Laura Wienroither: Arsenal defender suffers ruptured ACL, becoming fourth player at club with same injury | Football News

Arsenal defender Laura Wienroither suffers ruptured ACL in Women’s Champions League defeat to Wolfsburg; Wienroither joins team-mates Beth Mead, Leah Williamson and Vivianne Miedema who have all been ruled out with same injury

Arsenal are “looking at the situation” after confirming defender Laura Wienroither became their fourth player to suffer an ACL rupture this season.

The 24-year-old was taken off on a stretcher during the Gunners’ Champions League semi-final second-leg defeat to Wolfsburg at the Emirates on Monday, only 18 minutes after coming on.

After tests, the club have now confirmed she has ruptured her anterior cruciate ligament, and will undergo surgery before a course of rehabilitation.

Wienroither’s lay-off marks the latest in a line of ACL injuries this season for Arsenal, who are already operating without England captain Leah Williamson, first-choice striker Vivianne Miedema and Euro 2022 player of the tournament Beth Mead.

“It is a tragedy for the player and for us as a team, we are very disappointed and sad,” said manager Jonas Eidevall on Thursday. “It doesn’t change the way that we were looking at that situation.

“We need to continue to do that and as always look at things we can improve on for the future but also to give Laura the best possible medical care so she can return as safely and as quickly as possible. Our medical team does a fantastic job with that.”

Miedema later shared a message of support for her fellow injured team-mates, posting on Instagram: “At least we will all be in the gym together. PS the ACL group is full now. Please no more.”

Wienroither’s absence will add another blow to the Gunners’ already slim hopes of lifting the WSL title. Arsenal are nine points behind leaders Man Utd with two games in hand, and face relegation-strugglers Leicester live on Sky Sports on Friday night.

Addressing the causes of his side’s increasing injury epidemic, Eidevall said: “I am afraid there is not one single answer, it is multi-faceted. We need to look at the complete picture and see which factors we can control. What we can learn and what we can do better. We need to look at that internally to see what we can do better in the future.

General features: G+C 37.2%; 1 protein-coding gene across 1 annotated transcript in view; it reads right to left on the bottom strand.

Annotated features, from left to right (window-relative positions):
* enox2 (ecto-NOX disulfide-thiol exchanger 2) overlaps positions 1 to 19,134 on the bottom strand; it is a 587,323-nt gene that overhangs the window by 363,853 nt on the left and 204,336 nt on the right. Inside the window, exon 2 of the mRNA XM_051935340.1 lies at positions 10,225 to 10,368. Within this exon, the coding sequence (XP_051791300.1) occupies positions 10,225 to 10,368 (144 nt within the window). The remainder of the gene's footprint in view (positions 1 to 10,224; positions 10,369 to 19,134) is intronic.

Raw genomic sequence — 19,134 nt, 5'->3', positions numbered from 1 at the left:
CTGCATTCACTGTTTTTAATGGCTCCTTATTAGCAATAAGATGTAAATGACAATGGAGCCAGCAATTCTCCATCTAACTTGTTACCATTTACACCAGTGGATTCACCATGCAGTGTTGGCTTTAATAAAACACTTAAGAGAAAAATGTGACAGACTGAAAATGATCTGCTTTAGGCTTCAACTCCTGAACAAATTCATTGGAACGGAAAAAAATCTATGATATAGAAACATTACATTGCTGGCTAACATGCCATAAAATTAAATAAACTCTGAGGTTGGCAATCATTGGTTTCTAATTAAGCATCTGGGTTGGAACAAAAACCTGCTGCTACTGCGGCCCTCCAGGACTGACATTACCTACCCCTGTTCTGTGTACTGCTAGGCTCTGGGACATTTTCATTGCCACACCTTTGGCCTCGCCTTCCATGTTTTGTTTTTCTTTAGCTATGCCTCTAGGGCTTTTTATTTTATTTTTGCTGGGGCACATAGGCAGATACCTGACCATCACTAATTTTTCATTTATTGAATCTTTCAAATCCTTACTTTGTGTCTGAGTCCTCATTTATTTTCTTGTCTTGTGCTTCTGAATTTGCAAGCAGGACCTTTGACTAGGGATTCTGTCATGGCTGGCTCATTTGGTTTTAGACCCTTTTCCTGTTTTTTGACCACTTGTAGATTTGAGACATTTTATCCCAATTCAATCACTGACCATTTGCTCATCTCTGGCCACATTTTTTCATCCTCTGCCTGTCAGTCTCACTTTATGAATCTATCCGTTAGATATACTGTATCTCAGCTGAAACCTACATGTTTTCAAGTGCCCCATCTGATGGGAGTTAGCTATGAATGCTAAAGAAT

“Some parts are internal and things we can control, then there are things we need external co-operation with. For example, the playing schedule or the co-operation between clubs and national teams or how and when competitions are played and how the international match calendar is done. That requires governing bodies, clubs and national teams working together.

“There are bits that I think clubs can solve internally but there are a lot of things that require the whole world of football to co-operate. We need to do both.”

Consultant Orthopaedic Surgeon Nev Davies believes injury prevention programmes “work” at deterring ACL injuries but accepts that more research needs to be done to improve understanding

Why are ACL injuries so common in women’s football?

Female footballers have been found to be six times more likely to suffer from ACL injuries than their male counterparts, with former Ballon d’Or winner Alexia Putellas another to have picked up the same injury within the last year.

However, little is known about the reason for the marked difference, with a recent study showing only six per cent of sport and exercise science research is carried out purely on female athletes, limiting the scope of knowledge on the differing effects on their bodies.

A host of professionals discuss the difficulties of dealing with and recovering from an ACL injury. Plus, Gary Lewin, head of female performance services at Arsenal, explains the science behind the potentially career-threatening injury

Speaking to Inside the WSL earlier this season, female health specialist Dr Emma Ross explained: “What we do know about the menstrual cycle and injury is that the changing hormones across the cycle can impact the physiology and biomechanics of the body.

“For example, when oestrogen is elevated in the menstrual cycle, and that happens in about the second week, it can affect the stability of joints. It can interfere with the collagen in our joints and it can create looser, more lax joints. A loose joint is therefore less stable and more inclined to injury.

“So we do have some information about loose joints, but what we don’t have is the end step of whether that really does increase the risk for injury in female athletes.”

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